The Massachusetts Technology Collaborative is sponsoring a number of initiatives to study and implement broadband services, by one means or another, throughout the Commonwealth. Innovative organizations such as Berkshire Connect and Pioneer Valley Connect have brought broadband services to member businesses and organizations in their areas that are underserved by major telecommunication or cable providers. Legislation created and funded a yet-to-be named Wireless and Broadband Development Council to plan and implement universal broadband access throughout the Commonwealth.
The Massachusetts Municipal Association has emphasized broadband development in its state-local partnership document.
DLS technology plans assume these initiatives will enable every town hall to connect to a broadband service at a reasonable cost within two to three years.
Underserved Communities Pilot Project
Broadband Initiative Funding Report
Shutesbury-Leverett Broadband Committee
Model for Community Controlled Broadband (Illinois)
Democratizing Access to the Airwaves and the Wires
Municipal Websites: Brochure or Service Delivery?
Even the smallest towns in Massachusetts are on the Internet with official municipal websites. While it is relatively inexpensive and easy to create a website, too often the result is an on-line brochure that seldom changes and does not offer current budgets; bylaws and ordinances; agenda and minutes; and town meeting agenda and results of all votes.
A recent story in the Springfield Republican dealt with this issue and the desire of groups like Common Cause to see more essential municipal records on-line.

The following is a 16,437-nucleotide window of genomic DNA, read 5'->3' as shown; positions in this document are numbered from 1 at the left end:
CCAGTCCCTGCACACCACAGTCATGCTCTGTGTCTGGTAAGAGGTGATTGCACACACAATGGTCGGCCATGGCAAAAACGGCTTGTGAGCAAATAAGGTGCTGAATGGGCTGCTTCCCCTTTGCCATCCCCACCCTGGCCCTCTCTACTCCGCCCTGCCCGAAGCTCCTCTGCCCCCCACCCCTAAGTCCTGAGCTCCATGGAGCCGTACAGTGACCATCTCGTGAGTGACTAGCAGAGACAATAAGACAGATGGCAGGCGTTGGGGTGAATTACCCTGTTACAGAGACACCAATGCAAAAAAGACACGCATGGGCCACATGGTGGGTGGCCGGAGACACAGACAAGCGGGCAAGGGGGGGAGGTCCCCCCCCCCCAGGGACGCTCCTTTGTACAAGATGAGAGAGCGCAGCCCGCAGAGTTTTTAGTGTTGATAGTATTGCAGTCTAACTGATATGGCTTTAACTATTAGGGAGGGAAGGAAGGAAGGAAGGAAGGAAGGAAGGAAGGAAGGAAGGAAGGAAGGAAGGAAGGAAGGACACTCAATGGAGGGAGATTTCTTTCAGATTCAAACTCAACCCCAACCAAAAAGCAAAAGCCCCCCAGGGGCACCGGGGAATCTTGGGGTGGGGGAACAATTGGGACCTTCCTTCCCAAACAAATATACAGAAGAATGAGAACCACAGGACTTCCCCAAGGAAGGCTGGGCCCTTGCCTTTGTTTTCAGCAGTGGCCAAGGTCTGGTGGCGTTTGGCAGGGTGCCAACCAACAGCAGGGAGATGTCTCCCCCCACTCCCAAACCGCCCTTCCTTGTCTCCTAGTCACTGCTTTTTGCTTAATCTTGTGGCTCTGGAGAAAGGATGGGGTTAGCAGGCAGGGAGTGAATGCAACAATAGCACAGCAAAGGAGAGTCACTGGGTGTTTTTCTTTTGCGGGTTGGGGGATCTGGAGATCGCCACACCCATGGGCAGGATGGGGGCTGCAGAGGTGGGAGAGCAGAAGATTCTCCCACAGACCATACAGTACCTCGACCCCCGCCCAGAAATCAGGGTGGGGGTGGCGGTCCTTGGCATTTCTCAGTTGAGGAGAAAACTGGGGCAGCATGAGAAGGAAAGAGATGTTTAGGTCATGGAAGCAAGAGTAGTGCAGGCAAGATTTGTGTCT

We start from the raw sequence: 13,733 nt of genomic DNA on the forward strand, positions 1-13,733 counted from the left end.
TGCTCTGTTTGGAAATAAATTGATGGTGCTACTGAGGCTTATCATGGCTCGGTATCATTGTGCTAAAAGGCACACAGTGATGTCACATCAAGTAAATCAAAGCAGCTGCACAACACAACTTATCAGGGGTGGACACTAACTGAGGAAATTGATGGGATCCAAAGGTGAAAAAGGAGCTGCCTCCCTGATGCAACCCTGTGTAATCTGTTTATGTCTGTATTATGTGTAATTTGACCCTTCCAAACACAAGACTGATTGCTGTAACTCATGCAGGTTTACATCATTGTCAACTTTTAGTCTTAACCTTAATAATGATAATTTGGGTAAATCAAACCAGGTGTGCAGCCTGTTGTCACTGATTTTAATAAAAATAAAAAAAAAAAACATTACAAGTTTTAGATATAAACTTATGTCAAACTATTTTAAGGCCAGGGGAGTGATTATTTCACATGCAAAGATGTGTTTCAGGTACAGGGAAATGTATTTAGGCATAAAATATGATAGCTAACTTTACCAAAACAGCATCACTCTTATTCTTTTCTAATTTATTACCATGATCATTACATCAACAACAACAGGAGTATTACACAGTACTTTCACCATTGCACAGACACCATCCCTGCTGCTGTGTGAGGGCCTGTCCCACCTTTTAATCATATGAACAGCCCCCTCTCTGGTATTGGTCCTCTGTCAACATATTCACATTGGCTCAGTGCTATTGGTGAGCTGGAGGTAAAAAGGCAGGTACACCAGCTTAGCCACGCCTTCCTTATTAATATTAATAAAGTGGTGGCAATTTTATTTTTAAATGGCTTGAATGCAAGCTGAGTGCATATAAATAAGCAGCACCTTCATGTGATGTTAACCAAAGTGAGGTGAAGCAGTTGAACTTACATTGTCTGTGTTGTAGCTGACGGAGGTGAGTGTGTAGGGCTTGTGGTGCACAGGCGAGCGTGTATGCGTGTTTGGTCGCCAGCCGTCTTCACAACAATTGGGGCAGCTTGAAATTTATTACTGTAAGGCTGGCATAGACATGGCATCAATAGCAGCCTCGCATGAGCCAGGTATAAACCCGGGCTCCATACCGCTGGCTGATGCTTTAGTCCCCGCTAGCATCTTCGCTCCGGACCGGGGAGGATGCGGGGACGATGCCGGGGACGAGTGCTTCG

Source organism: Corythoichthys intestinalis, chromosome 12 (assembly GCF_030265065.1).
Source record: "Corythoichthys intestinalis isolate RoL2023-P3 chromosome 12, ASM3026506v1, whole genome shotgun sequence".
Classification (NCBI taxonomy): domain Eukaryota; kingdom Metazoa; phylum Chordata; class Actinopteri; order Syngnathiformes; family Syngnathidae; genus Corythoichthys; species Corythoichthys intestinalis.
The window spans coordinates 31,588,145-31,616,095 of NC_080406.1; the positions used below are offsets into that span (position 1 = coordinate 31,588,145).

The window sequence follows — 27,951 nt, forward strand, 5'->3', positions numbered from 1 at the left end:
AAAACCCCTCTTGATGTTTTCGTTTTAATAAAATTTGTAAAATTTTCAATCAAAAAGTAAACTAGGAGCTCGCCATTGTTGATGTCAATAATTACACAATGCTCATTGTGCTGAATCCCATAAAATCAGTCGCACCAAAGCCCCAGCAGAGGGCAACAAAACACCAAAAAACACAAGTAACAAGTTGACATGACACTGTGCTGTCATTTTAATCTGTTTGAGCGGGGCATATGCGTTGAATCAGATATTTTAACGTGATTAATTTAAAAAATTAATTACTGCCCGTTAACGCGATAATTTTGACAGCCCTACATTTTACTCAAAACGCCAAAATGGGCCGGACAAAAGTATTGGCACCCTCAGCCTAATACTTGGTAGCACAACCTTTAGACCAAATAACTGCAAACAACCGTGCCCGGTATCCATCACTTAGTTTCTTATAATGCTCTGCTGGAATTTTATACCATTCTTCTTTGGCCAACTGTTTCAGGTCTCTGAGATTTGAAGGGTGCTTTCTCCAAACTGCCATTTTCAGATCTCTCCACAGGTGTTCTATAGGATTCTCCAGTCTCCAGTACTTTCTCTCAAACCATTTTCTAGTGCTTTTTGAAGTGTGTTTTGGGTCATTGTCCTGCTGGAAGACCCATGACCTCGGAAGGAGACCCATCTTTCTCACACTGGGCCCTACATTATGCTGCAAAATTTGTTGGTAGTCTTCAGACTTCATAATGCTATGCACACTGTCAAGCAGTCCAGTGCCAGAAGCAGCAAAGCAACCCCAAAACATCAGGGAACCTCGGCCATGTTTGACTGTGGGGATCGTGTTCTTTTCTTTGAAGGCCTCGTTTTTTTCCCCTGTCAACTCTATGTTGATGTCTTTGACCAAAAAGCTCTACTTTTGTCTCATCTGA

The "trick" to achieving a constantly updated yet affordable website is to use website software that allows a non-technical municipal employee to post new content to the website as part of their regular duties. That software should also allow for appropriate controls in the event that a supervisor should approve the content before actual posting. Some small communities can, for a time, rely on a dedicated local "webmaster" who for their own reasons will publish updates using html or full-blown website development software. Such arrangements have built in limits, however, whether it is the amount of new content handled at little or no cost, the webmaster's availability (vacations, sickness, other commitments), or what to do when the webmaster suddenly quits or leaves town. That being said, if volunteer arrangements are working well for a community, there is no reason not to make the most of a good situation.
Various vendors using different approaches offer "Content management" by regular, non-technical municipal department staff, e.g. the Town Administrator, Selectboard's secretary or Board of Health's clerk.
Examples below include
- content management through town employee email postings through the software vendor
- direct posting through "open source" municipal website software
- webmaster based - town employee webmaster: Administrative Assistant to the Board of Selectmen "with support and maintenance by a local volunteer staff. We are fortunate to have a web site design firm in Gill, Starstruck Design, who takes care of the hosting and trained me to use the software, Microsoft Frontpage. We also have IT support staff from the Northfield Mount Hermon private school located in Gill on the town IT team that assist with network connections (actually set up and installed the network at Town Hall), email and computer related issues including purchasing etc. The only cost to the town is the annual fee of $100 for hosting the website and of course my time. I spend approximately zero to four hours a week, dependent upon the need for changes to the website. We recently added a recreation page highlighting programs and schedules and hope to add a separate page for library programs and board minutes in the future as well.